Everything you need to know about all-inclusive tenancies
As a landlord, you have two options when it comes to signing tenants to an agreement: non-inclusive and all-inclusive.
In this article, we can show you the benefits and potential downsides of both, so you can make an informed decision that’s best for you. If you don’t find the answers to any questions, however, please get in touch with your local haart branch for a chat through your options as a landlord and how haart can help you.
What is a non-inclusive tenancy?
A non-inclusive tenancy means that the tenants pay their own bills outside of rent. These bills are things like utilities (gas and water), council tax and broadband services. The only thing a landlord charges is a monthly rent payment.
The benefits of non-inclusive agreements
The obvious benefit here is that landlords are only responsible for one payment. Tenants take on the responsibility of organising their own contracts with suppliers, paying them directly each month and not the landlord.
For busy landlords this saves time. It’s less hassle for collecting payments and managing services on a tenant’s behalf. This is especially beneficial if you manage more than one property as a landlord.
The risks of non-inclusive agreements
These types of tenancy can be unpopular with younger tenants, particularly students, as they can prefer to have as many bills included in one monthly payment as possible. It may help them to budget more effectively.
This may also be the case for Houses in Multiple Occupation (HMO), as they may wish to split the bills evenly and find that easier with one, flat payment.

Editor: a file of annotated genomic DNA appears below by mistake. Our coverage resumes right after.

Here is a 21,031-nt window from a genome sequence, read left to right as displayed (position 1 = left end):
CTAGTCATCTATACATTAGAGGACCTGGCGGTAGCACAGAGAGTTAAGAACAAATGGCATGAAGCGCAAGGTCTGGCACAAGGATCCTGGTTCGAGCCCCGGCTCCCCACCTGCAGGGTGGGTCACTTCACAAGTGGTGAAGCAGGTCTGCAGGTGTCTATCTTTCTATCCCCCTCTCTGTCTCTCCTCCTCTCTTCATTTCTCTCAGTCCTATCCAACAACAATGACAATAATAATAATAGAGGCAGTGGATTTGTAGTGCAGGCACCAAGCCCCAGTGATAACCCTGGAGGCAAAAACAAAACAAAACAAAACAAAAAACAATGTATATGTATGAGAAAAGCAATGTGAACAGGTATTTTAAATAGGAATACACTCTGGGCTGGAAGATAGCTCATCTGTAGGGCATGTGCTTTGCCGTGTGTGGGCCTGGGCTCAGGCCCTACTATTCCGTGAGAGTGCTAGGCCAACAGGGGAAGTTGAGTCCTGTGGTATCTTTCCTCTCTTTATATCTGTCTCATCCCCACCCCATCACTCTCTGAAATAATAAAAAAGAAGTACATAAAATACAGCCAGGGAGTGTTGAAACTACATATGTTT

If bills go unpaid, although the fault lies with tenants, it can be raised with landlords and cause unwanted stress. With bills such as gas and electricity, suppliers can cut off the service if bills go unpaid. You may also be called to deal with disputes between tenants in HMOs if bills are going unpaid or disagreements arise.
What is an all-inclusive tenancy?
An all-inclusive tenancy is one that sees tenants rent and other bills such as utilities rolled into one payment. As the landlord you can choose what’s included in these agreements, but common things, in addition to rent, include:
- Utility bills
- Council tax
- TV licence
The benefits of all-inclusive agreements
This type of tenancy is popular with younger tenants, particularly in HMO. Students tend to like all-inclusive tenancies because it makes it easier to budget for other expenses and takes the hassle out of splitting the bills between occupants.
If you offer an inclusive tenancy, your property may be more attractive to a wider range of tenants, but it does place a lot more responsibility on you as the landlord.
The risks of all-inclusive agreements
You will need to liaise with various suppliers for the extras you decide to include as well as the rent each month. This might get tricky if you are the landlord for more than one property.
Tenants use of utilities may rise and fall, making the payments fluctuate (depending on the deal you set up with the supplier). Tenants may also overuse utilities, this lack of consistency could make it harder to manage usage and bills etc. You are also responsible for paying the bills, even if tenants fail to pay their agreed rent and included service charges.
You can, of course, use a utility bill management service to mitigate any issues, which will help you to manage payments and profitability on your rented property or properties.
Let haart help
At haart, we help landlords manage their property portfolios. Taking the stress out of payments, tenancy agreements, and anything else that may come up, our property management services are a fantastic choice if you’re a busy landlord.
Get in touch with your local branch and see how we’re on a mission to get your property let.